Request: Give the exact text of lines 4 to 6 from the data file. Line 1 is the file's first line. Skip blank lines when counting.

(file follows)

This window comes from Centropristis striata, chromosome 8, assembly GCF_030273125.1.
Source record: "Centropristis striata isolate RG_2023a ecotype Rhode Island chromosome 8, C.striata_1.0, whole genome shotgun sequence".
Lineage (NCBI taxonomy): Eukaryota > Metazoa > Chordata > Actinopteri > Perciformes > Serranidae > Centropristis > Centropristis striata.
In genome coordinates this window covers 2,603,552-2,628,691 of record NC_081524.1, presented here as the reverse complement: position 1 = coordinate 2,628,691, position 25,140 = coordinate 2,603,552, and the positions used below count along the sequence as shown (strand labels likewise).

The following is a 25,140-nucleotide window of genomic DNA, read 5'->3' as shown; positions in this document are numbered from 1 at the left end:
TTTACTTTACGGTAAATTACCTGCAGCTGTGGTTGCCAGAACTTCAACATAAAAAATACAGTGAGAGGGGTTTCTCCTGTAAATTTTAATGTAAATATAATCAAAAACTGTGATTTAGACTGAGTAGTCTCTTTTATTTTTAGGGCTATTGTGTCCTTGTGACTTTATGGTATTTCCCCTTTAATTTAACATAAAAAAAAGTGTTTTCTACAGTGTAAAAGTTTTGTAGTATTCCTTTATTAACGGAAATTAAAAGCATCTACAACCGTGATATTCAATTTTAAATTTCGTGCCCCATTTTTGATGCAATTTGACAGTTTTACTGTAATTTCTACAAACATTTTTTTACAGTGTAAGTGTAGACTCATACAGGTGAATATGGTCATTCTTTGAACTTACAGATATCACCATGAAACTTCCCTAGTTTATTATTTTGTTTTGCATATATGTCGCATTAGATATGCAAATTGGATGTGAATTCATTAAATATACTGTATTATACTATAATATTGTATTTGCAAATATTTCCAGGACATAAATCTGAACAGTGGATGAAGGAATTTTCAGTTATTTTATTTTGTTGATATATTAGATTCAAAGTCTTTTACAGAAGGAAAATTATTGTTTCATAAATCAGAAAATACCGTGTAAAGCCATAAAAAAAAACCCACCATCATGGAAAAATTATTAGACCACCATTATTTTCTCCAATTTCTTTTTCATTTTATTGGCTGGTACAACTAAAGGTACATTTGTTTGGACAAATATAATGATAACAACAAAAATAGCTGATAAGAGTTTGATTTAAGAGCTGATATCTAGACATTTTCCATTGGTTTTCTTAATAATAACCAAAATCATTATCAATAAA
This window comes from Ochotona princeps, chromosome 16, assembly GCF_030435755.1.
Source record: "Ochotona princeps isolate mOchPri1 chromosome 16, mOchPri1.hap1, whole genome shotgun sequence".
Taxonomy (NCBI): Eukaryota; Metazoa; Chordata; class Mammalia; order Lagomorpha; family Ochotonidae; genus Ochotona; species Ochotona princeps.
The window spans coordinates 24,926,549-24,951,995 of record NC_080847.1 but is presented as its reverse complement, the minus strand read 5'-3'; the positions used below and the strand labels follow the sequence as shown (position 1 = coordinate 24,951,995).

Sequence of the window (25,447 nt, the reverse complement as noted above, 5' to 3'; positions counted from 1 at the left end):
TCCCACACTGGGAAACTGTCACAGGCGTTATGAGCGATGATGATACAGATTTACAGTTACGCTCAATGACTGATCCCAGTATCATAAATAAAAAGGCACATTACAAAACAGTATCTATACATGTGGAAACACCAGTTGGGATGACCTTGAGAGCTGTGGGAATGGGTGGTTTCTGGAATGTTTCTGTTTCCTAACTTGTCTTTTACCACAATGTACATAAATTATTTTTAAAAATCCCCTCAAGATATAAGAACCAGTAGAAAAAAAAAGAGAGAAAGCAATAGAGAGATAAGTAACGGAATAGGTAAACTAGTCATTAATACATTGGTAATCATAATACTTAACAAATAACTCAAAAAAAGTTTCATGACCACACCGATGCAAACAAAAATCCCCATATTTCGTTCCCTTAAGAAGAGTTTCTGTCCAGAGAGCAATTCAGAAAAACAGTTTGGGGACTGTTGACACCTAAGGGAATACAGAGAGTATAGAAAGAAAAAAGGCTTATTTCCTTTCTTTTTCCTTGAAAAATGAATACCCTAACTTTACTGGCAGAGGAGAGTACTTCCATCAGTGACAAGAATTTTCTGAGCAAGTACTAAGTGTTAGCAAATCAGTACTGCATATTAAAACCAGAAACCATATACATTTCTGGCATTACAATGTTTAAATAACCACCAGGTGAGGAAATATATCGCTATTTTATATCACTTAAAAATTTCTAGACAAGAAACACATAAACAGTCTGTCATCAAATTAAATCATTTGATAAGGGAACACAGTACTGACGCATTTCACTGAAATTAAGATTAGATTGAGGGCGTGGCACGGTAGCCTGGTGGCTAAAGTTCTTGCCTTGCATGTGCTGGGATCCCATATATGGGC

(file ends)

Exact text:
In genome coordinates this window covers 2,603,552-2,628,691 of record NC_081524.1, presented here as the reverse complement: position 1 = coordinate 2,628,691, position 25,140 = coordinate 2,603,552, and the positions used below count along the sequence as shown (strand labels likewise).

The following is a 25,140-nucleotide window of genomic DNA, read 5'->3' as shown; positions in this document are numbered from 1 at the left end:
TTTACTTTACGGTAAATTACCTGCAGCTGTGGTTGCCAGAACTTCAACATAAAAAATACAGTGAGAGGGGTTTCTCCTGTAAATTTTAATGTAAATATAATCAAAAACTGTGATTTAGACTGAGTAGTCTCTTTTATTTTTAGGGCTATTGTGTCCTTGTGACTTTATGGTATTTCCCCTTTAATTTAACATAAAAAAAAGTGTTTTCTACAGTGTAAAAGTTTTGTAGTATTCCTTTATTAACGGAAATTAAAAGCATCTACAACCGTGATATTCAATTTTAAATTTCGTGCCCCATTTTTGATGCAATTTGACAGTTTTACTGTAATTTCTACAAACATTTTTTTACAGTGTAAGTGTAGACTCATACAGGTGAATATGGTCATTCTTTGAACTTACAGATATCACCATGAAACTTCCCTAGTTTATTATTTTGTTTTGCATATATGTCGCATTAGATATGCAAATTGGATGTGAATTCATTAAATATACTGTATTATACTATAATATTGTATTTGCAAATATTTCCAGGACATAAATCTGAACAGTGGATGAAGGAATTTTCAGTTATTTTATTTTGTTGATATATTAGATTCAAAGTCTTTTACAGAAGGAAAATTATTGTTTCATAAATCAGAAAATACCGTGTAAAGCCATAAAAAAAAACCCACCATCATGGAAAAATTATTAGACCACCATTATTTTCTCCAATTTCTTTTTCATTTTATTGGCTGGTACAACTAAAGGTACATTTGTTTGGACAAATATAATGATAACAACAAAAATAGCTGATAAGAGTTTGATTTAAGAGCTGATATCTAGACATTTTCCATTGGTTTTCTTAATAATAACCAAAATCATTATCAATAAA